Our last day at Freeman Campground in northwestern Colorado turns out well.
The day got off to a bad start with an invasion of mosquitoes, but by noon, the wind blows them away. The crew and I walk down to the reservoir. We have the reservoir to ourselves. In fact, the crew and I are the only ones here at this peaceful National Forest campground.
My plan for today is to leave bright and early.
However, since our destination, out of necessity, has changed to a Flying J Truck Plaza in Rawlins, Wyoming, I’m in no hurry to trade our verdant home, otherwise known as campsite #5, for pavement, hydraulic brakes, idling reefers, and exhaust fumes. The wind is still pretty strong. That concerns me because we’re going into wide open, grassland where the winds have plenty of room to build strength.
Around 11 o’clock the winds die down and I decide we’ll leave.
By noon we’re driving past the reservoir on our way out of the campground and down the mountain. I enjoy downhill a lot more than uphill. We descend to an alpine valley where sheep graze. Further on, the PTV startles a pair of heron from a pond. They fly right in front of the windshield. A deer standing in a shady, dry stream bed alertly watches us pass. An expansive view of the valley opens up before us.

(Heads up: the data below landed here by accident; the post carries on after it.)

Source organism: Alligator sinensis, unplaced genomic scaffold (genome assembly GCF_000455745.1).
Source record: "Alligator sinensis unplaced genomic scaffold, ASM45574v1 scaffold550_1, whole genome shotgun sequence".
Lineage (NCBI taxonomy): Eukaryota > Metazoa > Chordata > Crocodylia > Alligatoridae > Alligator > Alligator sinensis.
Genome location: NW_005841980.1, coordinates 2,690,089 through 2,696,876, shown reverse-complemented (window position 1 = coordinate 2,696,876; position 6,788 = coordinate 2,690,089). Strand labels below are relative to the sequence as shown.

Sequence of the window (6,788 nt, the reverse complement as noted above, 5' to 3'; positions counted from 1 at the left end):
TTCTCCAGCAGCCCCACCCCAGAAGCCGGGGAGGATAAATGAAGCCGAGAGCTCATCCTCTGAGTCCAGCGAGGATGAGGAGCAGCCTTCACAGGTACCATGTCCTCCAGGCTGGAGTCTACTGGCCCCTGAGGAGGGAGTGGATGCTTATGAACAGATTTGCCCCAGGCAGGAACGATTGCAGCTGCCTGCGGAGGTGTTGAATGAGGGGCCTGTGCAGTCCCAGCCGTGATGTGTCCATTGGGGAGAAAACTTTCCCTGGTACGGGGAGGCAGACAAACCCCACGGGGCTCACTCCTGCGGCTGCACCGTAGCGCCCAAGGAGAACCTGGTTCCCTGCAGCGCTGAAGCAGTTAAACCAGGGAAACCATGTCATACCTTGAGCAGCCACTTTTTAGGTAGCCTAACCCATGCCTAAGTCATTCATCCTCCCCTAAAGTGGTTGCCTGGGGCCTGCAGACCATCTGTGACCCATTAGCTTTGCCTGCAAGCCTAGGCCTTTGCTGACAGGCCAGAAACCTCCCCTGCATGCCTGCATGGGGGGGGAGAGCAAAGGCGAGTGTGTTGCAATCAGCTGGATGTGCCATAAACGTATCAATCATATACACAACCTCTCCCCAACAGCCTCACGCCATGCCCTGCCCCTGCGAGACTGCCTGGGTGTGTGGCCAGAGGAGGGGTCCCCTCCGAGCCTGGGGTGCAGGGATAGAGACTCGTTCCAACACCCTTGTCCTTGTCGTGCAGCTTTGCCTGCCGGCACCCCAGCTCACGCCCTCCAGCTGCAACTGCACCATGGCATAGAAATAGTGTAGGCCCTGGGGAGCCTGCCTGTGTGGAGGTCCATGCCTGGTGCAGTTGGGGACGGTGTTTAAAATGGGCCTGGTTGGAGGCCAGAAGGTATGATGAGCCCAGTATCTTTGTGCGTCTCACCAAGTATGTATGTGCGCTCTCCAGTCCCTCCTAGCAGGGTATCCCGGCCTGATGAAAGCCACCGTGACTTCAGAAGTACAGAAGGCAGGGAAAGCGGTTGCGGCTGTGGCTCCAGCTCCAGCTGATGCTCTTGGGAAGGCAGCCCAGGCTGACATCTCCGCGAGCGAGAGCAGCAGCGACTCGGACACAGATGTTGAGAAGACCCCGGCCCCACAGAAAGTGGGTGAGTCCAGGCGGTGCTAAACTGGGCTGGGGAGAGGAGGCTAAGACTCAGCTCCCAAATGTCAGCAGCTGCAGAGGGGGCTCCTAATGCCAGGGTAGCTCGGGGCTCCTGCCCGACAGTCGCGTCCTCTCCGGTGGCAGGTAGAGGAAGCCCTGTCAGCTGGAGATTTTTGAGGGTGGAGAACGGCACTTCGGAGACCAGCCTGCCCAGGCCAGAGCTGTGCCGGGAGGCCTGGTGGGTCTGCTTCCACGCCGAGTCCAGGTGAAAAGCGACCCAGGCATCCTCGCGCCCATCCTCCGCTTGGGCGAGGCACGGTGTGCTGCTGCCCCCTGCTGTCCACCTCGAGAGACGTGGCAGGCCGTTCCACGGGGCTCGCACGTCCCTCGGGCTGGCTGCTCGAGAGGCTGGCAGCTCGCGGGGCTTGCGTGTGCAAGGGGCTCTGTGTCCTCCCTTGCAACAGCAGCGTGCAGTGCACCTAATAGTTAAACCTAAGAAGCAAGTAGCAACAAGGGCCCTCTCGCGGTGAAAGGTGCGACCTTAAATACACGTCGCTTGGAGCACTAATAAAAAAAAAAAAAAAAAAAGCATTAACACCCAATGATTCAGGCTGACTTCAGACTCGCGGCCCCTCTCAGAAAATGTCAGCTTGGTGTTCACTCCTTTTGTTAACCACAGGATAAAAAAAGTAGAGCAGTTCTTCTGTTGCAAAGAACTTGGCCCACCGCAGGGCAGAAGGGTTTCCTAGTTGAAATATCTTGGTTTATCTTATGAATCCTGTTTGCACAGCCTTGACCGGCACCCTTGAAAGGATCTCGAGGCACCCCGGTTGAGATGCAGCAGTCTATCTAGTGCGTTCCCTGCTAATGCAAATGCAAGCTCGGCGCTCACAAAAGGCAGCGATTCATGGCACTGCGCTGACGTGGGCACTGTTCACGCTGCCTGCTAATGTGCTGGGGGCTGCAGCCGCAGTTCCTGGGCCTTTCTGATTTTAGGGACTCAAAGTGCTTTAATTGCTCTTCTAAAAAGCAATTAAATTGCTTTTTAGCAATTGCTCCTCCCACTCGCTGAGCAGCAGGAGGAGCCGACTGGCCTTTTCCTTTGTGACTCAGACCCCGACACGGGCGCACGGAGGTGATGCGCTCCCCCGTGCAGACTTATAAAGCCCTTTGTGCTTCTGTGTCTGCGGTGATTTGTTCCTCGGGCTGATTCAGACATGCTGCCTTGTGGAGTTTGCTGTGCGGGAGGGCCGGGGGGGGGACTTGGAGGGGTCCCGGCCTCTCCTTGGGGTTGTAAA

Highway 13 and highway 789 are monotonous drives.
Bridget and Spike sleep soundly. Occasionally my attention is averted from the road by a few antelope, longhorn cattle, or a small herd of horses. The landscape is treeless. Low grey-green bushes dot the rolling hills. Absolutely no one lives along this long stretch of road, except in the tiny town of Baggs. After driving about three hours, the last half-hour through road construction on Interstate 80, we see the welcoming sign of Flying J Truck Plaza!
I don’t see an area designated for RVs.
It’s cool enough that I can close the windows when we go to bed.
That should reduce the truck noise so we can get a good night’s sleep.